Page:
People Magazine has exclusive photos of Carrie Underwood’s wedding in its newest issue, including a picture of Underwood on its cover in her Monique Lhuillier Chantilly lace and silk organza gown.
Underwood told People that the dress was so large, she had to change into a more manageable cocktail dress for the reception.
Also dressed up for the occasion — Underwood’s chihuahua, Ace, who wore a pink tuxedo.
The latest issue of People is on newsstands Friday.
USA Network has kept its tongue firmly planted in its cheek the past decade with a slew of crime shows that don’t take themselves too seriously. The trend started with “Monk” in 2002 and has continued with other gut-busters including “Burn Notice” and “Psych,” which sees its fourth season coming to DVD this month.
All these shows attempt to strike a balance — thrilling detective procedure one minute, snarky or self-deprecating humor the next. “Psych” has trouble staying out of the muddled middle though; most of the time, the procedure’s not so fascinating, and the jokes aren’t so witty.
James Roday stars as Shawn Spencer, a smart-aleck hired by the Santa Barbara Police Department as a psychic detective. One little thing — Shawn’s no psychic. Trained by his cop father (Corbin Bernsen) as a kid to be extra-observant, Shawn is able to notice things that most people can’t, creating an aura of extrasensory knowledge.
Aided by sidekick Gus (Dule Hill), Shawn gets under the skin of most of the police department’s real detectives, but they can’t argue with his results, which bring down an art thief, mobsters and all kinds of crazed killers in Season 4.
Too bad it’s all starting to feel like a rote exercise at this point. Perhaps the lion’s share of the show’s dullness lies in its conceit, a bright idea that worked well early in the show’s run but has seriously lost its luster. There’s just not that much excitement to be found in someone paying really close attention.
Roday and Hill wring some humor out of their odd couple faux-conflicts, but it’s hard not to feel more annoyed than charmed by Roday’s devil-may-care shtick. The few episodes of Season 4 that really hit their stride are bolstered more by clever capers than snappy gags.
It doesn’t take psychic abilities to tell that “Psych” mostly reinforces notions of basic cable inferiority.
DVD features: Deleted scenes, gag reel and way more video and audio commentaries than anyone could need.
From Friday’s Weekend Look section of The Oklahoman
Fashion designer Tom Ford shows striking visual panache with his directorial debut, “A Single Man,” an impeccably designed film that displays real emotional substance alongside its carefully groomed exteriors.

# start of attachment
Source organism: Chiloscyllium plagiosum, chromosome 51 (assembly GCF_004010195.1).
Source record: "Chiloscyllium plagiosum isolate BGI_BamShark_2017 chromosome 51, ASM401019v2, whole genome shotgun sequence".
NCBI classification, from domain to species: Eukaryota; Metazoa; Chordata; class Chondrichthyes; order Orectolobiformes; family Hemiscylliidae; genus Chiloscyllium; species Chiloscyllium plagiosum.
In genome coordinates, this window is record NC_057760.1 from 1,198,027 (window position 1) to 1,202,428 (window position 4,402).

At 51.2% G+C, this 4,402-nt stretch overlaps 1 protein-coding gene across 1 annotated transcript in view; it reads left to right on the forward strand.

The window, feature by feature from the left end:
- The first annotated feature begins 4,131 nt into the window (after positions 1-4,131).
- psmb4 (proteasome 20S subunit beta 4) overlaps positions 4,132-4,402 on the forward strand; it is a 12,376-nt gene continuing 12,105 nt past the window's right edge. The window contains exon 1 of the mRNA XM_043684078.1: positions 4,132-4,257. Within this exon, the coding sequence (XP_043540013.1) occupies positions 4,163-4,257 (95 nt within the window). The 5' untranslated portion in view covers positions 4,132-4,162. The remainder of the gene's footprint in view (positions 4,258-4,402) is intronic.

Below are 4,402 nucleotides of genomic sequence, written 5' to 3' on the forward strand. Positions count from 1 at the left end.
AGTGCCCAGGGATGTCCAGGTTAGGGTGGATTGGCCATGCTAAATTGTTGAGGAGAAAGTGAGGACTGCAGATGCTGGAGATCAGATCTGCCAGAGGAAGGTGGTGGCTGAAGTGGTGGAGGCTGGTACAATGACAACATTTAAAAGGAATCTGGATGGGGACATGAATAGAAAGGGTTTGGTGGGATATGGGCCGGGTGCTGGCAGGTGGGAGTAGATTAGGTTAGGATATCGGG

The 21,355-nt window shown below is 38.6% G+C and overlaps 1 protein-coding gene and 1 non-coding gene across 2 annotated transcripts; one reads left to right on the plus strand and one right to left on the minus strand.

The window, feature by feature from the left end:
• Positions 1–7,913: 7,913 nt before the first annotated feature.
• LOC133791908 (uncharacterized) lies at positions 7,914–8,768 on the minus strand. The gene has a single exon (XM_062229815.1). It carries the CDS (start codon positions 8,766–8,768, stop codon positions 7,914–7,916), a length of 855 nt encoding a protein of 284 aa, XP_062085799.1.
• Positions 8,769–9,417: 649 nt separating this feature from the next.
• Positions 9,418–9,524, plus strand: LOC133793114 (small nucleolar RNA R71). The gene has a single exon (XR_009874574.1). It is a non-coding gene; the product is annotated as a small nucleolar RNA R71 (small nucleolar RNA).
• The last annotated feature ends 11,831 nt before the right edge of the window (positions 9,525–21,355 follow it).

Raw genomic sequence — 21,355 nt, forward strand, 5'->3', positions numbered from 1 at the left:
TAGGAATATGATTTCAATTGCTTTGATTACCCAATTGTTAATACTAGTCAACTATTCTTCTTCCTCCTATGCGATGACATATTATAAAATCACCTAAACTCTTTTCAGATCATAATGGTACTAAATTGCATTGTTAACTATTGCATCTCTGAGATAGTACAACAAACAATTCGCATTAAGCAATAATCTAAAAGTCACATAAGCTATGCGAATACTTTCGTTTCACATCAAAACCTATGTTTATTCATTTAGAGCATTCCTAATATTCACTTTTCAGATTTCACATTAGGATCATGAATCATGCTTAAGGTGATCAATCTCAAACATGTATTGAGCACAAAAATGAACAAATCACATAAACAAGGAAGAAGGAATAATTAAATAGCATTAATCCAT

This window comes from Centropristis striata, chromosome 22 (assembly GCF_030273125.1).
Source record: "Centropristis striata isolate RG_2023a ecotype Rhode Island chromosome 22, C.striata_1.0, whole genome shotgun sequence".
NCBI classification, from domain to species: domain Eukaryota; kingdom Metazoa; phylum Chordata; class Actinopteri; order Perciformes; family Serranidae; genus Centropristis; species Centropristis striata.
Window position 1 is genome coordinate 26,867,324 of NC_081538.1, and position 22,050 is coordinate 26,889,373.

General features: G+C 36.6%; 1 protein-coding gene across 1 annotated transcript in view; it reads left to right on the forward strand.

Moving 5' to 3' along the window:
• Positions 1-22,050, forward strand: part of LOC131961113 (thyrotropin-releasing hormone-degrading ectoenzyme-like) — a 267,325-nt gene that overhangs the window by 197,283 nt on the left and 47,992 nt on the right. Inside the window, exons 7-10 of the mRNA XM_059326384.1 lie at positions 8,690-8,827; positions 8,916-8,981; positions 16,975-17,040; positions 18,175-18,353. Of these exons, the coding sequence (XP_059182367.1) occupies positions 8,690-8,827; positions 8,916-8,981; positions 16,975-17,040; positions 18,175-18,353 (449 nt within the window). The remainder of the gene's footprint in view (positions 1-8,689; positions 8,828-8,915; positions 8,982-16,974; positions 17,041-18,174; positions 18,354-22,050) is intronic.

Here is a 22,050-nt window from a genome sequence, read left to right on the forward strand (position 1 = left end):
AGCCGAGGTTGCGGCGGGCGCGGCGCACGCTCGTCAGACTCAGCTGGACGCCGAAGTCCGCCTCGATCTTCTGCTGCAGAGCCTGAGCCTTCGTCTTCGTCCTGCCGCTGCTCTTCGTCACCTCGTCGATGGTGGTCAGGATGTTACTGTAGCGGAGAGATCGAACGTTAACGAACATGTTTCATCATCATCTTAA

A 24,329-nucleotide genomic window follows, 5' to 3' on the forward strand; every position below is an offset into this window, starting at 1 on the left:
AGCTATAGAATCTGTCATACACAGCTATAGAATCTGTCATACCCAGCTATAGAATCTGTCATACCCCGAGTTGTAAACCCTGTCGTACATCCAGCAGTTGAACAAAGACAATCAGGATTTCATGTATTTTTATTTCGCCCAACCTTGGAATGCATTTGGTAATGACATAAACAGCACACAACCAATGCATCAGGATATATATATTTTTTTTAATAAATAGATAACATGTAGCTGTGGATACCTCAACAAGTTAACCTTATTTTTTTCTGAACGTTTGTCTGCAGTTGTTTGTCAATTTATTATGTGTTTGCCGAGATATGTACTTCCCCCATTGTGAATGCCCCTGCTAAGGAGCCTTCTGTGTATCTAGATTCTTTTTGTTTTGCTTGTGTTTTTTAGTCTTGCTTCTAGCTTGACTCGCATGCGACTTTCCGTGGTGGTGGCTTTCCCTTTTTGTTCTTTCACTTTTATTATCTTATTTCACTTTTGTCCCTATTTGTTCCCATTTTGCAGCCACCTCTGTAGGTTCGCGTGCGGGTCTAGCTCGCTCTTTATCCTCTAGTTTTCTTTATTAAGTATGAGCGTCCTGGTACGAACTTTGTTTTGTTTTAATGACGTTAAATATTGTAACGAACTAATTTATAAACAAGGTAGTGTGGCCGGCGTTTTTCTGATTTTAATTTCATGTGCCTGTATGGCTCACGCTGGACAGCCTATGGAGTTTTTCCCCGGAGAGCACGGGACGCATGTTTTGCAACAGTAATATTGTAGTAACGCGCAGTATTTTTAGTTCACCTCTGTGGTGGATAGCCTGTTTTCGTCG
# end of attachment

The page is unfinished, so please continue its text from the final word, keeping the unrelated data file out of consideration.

Based on the 1964 novel by Christopher Isherwood, “A Single Man” tells the story of George Falconer (Colin Firth), a British professor at a Los Angeles college still reeling from the death of his partner, Jim (Matthew Goode), eight months previous. A late-night phone call informed him of Jim’s car accident, and the subsequent shunning by the family of the man he loved leaves George in an isolated daze.
The film takes place over the course of a single day as George goes through the necessary rituals — dressing, teaching his class, going to the bank — while remembering the past in a series of flashbacks and preparing for the future by buying bullets for that gun he keeps in his desk drawer.
Still, George keeps getting pulled back to the surface by the people he encounters throughout the day — his alcoholic and garishly made-up friend Charley (Julianne Moore), a charming James Dean look-alike in a parking lot (Jon Kortajarena) and a fresh-faced and cautiously flirtatious student (Nicholas Hoult).
There are moments where the costuming, art direction and set design — all precisely exquisite representations of Southern California in the early ’60s — threaten to overwhelm the film with excess. But even though Ford is clearly exhilarated by these aspects, perhaps even more than the story, Firth’s hollow-eyed and moving performance keeps it anchored.
The artifice that threatens most to derail the film is an obvious photographic embellishment that floods the desaturated images with color when George’s mood improves, but “A Single Man” maintains its tone of elegant soberness nonetheless.
DVD features: A commentary track with Ford, a making-of featurette.
From Friday’s Weekend Look section of The Oklahoman
Can it be a coincidence that the network formerly known as the Sci-Fi Channel changed its moniker to the inane Syfy the same day “Warehouse 13″ premiered? I think not.
“Warehouse 13,” which rivals its channel’s name for inanity, steals its premise from the final shot of “Raiders of the Lost Ark” and adds cheese to the proceedings. You’d feel bad for the actors forced to deliver some of this dialogue if they actually possessed a fraction of the charm the show ascribes to them. The second season premiered this week on Syfy.